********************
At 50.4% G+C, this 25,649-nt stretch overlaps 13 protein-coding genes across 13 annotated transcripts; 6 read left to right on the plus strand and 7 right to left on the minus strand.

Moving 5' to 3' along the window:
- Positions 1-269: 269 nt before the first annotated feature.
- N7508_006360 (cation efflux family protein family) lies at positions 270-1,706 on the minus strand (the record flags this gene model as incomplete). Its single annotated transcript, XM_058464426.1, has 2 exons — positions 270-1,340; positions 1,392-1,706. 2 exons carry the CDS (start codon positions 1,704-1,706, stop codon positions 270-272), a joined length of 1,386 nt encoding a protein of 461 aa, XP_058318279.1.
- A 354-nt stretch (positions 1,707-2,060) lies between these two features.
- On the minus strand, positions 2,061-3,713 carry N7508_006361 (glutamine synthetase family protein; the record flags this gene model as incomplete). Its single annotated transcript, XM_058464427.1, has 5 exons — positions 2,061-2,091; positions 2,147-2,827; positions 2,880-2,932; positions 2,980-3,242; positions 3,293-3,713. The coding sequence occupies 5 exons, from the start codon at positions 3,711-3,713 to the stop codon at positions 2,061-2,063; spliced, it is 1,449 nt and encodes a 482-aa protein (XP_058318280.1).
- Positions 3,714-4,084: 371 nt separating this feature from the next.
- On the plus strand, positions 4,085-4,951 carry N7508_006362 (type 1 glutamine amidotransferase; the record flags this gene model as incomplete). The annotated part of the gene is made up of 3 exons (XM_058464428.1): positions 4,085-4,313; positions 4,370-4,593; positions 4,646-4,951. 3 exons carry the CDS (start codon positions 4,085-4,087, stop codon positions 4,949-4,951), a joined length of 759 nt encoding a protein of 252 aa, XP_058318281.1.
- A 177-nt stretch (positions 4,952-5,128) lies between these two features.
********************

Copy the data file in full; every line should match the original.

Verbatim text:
At 50.4% G+C, this 25,649-nt stretch overlaps 13 protein-coding genes across 13 annotated transcripts; 6 read left to right on the plus strand and 7 right to left on the minus strand.

Moving 5' to 3' along the window:
- Positions 1-269: 269 nt before the first annotated feature.
- N7508_006360 (cation efflux family protein family) lies at positions 270-1,706 on the minus strand (the record flags this gene model as incomplete). Its single annotated transcript, XM_058464426.1, has 2 exons — positions 270-1,340; positions 1,392-1,706. 2 exons carry the CDS (start codon positions 1,704-1,706, stop codon positions 270-272), a joined length of 1,386 nt encoding a protein of 461 aa, XP_058318279.1.
- A 354-nt stretch (positions 1,707-2,060) lies between these two features.
- On the minus strand, positions 2,061-3,713 carry N7508_006361 (glutamine synthetase family protein; the record flags this gene model as incomplete). Its single annotated transcript, XM_058464427.1, has 5 exons — positions 2,061-2,091; positions 2,147-2,827; positions 2,880-2,932; positions 2,980-3,242; positions 3,293-3,713. The coding sequence occupies 5 exons, from the start codon at positions 3,711-3,713 to the stop codon at positions 2,061-2,063; spliced, it is 1,449 nt and encodes a 482-aa protein (XP_058318280.1).
- Positions 3,714-4,084: 371 nt separating this feature from the next.
- On the plus strand, positions 4,085-4,951 carry N7508_006362 (type 1 glutamine amidotransferase; the record flags this gene model as incomplete). The annotated part of the gene is made up of 3 exons (XM_058464428.1): positions 4,085-4,313; positions 4,370-4,593; positions 4,646-4,951. 3 exons carry the CDS (start codon positions 4,085-4,087, stop codon positions 4,949-4,951), a joined length of 759 nt encoding a protein of 252 aa, XP_058318281.1.
- A 177-nt stretch (positions 4,952-5,128) lies between these two features.